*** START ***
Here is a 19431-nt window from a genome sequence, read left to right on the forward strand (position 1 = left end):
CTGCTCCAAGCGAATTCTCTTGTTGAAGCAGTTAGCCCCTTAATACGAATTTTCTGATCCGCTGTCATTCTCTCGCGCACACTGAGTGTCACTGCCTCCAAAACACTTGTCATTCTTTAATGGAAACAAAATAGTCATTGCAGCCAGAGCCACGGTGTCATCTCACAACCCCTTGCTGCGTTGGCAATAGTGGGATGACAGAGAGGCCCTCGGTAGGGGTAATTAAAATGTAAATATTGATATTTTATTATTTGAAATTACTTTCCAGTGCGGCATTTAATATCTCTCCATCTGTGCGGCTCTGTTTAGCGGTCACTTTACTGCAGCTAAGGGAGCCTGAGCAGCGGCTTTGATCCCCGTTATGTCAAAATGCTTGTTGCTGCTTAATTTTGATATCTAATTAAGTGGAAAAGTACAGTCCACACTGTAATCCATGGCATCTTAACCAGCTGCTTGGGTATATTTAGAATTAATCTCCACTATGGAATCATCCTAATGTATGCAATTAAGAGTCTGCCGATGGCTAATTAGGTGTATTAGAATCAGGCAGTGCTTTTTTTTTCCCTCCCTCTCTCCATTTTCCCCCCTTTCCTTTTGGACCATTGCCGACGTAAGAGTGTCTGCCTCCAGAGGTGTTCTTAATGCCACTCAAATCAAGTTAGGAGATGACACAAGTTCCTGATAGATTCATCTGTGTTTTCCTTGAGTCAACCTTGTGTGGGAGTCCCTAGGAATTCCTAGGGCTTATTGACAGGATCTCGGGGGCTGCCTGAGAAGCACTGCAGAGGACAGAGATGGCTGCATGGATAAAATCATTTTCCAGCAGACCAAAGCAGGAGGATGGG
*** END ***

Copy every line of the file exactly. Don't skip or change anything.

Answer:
Here is a 19431-nt window from a genome sequence, read left to right on the forward strand (position 1 = left end):
CTGCTCCAAGCGAATTCTCTTGTTGAAGCAGTTAGCCCCTTAATACGAATTTTCTGATCCGCTGTCATTCTCTCGCGCACACTGAGTGTCACTGCCTCCAAAACACTTGTCATTCTTTAATGGAAACAAAATAGTCATTGCAGCCAGAGCCACGGTGTCATCTCACAACCCCTTGCTGCGTTGGCAATAGTGGGATGACAGAGAGGCCCTCGGTAGGGGTAATTAAAATGTAAATATTGATATTTTATTATTTGAAATTACTTTCCAGTGCGGCATTTAATATCTCTCCATCTGTGCGGCTCTGTTTAGCGGTCACTTTACTGCAGCTAAGGGAGCCTGAGCAGCGGCTTTGATCCCCGTTATGTCAAAATGCTTGTTGCTGCTTAATTTTGATATCTAATTAAGTGGAAAAGTACAGTCCACACTGTAATCCATGGCATCTTAACCAGCTGCTTGGGTATATTTAGAATTAATCTCCACTATGGAATCATCCTAATGTATGCAATTAAGAGTCTGCCGATGGCTAATTAGGTGTATTAGAATCAGGCAGTGCTTTTTTTTTCCCTCCCTCTCTCCATTTTCCCCCCTTTCCTTTTGGACCATTGCCGACGTAAGAGTGTCTGCCTCCAGAGGTGTTCTTAATGCCACTCAAATCAAGTTAGGAGATGACACAAGTTCCTGATAGATTCATCTGTGTTTTCCTTGAGTCAACCTTGTGTGGGAGTCCCTAGGAATTCCTAGGGCTTATTGACAGGATCTCGGGGGCTGCCTGAGAAGCACTGCAGAGGACAGAGATGGCTGCATGGATAAAATCATTTTCCAGCAGACCAAAGCAGGAGGATGGG